On Yahoo! News today, Susan Heavey posted an article entitled “U site web.S. Families Shift as Fewer Households Include Children: Census”. Heavey stated that, according to the U.S. Census Bureau, the number of U.S. households that consist of two married parents with children has significantly decreased, from 40 percent in 1970 to 20 percent in 2012.
At the same time, the number of single-person households has increased, from 17 percent in 1970 to 24 percent in 2012.
Based on these Census numbers, the idea of “family” is changing in our U.S. culture. More people are choosing other types of living options, rather than the traditional nuclear family configuration. This fact also emphasizes the declining birth rate in our country. Jonathan Vespa, one of the Census Bureau’s researchers, stated, “Over the last half-century, the trend in the U.S. has been toward smaller households, fewer family and married-couple households with children, and more people living alone.” Specifically, in 2012, 57 percent of U.S. households were childless (about 29 percent were childless married couples, and about 28 percent were people living alone.)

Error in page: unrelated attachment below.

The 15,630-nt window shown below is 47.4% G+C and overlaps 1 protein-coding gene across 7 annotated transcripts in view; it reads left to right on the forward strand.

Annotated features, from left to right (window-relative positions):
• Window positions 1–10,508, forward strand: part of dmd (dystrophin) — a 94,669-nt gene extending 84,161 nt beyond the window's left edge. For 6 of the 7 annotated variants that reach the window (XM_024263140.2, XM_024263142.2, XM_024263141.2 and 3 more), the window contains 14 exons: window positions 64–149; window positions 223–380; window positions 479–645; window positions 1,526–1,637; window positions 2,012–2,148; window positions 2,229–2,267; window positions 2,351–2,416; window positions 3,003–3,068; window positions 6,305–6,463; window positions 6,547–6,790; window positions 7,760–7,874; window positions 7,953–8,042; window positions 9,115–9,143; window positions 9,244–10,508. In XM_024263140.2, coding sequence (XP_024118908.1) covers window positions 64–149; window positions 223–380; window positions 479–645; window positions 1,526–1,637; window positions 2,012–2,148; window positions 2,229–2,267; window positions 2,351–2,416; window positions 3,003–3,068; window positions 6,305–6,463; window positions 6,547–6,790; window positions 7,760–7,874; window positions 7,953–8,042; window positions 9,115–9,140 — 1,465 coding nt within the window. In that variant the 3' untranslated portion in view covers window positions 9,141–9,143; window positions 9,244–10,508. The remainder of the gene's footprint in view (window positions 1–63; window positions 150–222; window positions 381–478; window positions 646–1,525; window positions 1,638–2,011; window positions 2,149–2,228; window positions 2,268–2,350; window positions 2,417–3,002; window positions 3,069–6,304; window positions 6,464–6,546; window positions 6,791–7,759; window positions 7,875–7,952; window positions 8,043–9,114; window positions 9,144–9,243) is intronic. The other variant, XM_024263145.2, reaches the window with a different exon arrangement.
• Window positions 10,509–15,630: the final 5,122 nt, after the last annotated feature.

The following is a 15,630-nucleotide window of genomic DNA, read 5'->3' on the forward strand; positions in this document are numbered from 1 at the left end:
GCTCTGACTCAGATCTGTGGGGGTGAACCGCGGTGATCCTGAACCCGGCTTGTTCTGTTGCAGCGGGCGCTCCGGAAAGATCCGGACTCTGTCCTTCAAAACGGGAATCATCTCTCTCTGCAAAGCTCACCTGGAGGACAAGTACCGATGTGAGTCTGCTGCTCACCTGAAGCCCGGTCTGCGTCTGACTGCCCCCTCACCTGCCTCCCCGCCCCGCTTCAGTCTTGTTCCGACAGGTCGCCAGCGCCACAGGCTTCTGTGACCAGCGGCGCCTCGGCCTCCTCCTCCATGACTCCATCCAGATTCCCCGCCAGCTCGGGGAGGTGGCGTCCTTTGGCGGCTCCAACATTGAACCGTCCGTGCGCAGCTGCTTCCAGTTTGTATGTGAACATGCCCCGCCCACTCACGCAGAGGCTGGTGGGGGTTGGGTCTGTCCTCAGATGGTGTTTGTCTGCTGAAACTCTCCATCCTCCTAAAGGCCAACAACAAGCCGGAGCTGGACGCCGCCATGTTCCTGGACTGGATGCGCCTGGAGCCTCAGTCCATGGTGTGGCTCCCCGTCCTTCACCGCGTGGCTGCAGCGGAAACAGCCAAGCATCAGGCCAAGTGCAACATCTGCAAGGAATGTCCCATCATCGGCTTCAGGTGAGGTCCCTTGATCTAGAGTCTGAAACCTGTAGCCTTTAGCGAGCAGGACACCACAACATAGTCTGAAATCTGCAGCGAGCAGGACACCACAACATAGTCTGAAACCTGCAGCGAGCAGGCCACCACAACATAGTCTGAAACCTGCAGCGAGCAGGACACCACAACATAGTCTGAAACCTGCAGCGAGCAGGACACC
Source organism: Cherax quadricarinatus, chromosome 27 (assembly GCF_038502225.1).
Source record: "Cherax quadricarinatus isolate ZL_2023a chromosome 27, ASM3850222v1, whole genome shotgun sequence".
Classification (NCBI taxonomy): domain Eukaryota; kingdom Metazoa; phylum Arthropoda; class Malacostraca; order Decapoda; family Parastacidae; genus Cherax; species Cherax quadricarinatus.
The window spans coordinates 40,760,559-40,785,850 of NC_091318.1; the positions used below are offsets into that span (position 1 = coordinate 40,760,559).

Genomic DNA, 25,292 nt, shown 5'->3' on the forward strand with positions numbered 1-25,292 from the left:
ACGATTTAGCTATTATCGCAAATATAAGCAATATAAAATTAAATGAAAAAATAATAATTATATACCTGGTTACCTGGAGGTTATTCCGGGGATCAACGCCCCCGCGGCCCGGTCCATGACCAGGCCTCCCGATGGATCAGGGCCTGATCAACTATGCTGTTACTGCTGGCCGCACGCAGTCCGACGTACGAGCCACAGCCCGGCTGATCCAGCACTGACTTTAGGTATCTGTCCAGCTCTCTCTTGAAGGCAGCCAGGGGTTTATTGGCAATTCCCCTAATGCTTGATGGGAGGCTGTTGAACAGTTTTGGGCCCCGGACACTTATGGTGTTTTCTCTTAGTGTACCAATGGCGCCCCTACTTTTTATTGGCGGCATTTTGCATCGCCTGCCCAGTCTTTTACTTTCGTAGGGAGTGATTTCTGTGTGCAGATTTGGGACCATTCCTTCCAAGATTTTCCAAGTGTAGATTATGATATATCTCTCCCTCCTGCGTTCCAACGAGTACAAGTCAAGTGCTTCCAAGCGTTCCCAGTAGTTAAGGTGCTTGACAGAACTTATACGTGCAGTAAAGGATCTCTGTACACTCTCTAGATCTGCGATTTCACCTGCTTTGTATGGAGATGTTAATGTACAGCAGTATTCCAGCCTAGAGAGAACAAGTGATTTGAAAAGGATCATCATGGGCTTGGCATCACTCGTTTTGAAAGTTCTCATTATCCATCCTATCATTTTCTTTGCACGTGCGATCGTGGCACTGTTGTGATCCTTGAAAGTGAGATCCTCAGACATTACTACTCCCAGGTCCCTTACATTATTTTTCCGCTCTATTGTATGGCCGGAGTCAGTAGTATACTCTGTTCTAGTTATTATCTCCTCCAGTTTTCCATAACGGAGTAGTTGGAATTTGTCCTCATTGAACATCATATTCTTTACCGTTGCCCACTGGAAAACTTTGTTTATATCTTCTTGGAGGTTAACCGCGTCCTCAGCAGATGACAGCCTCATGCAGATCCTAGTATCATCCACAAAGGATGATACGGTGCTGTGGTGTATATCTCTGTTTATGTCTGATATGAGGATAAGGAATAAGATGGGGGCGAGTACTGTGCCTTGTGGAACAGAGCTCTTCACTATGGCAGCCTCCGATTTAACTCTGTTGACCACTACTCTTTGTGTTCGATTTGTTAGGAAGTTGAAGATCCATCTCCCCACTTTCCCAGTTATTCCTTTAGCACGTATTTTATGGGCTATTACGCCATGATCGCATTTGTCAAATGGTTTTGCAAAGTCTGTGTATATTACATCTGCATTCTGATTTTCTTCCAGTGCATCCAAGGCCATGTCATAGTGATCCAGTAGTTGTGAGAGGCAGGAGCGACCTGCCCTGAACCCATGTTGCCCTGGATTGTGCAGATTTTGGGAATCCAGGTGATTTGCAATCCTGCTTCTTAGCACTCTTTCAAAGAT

There are many questions to consider when we are trying to decide whether or not to have children. Some of these are:
1. Do I want to establish a stable career before having children?
2. Am I willing to make significant lifestyle changes to accommodate having children?
3. Am I financially able to support having children?
These can be very tough questions to answer. When we get stuck in trying to figure out the answers on our own, it could be helpful to discuss our thoughts and concerns with a licensed counselor, in order to gain clarity of what we want for our life, and how to accomplish that.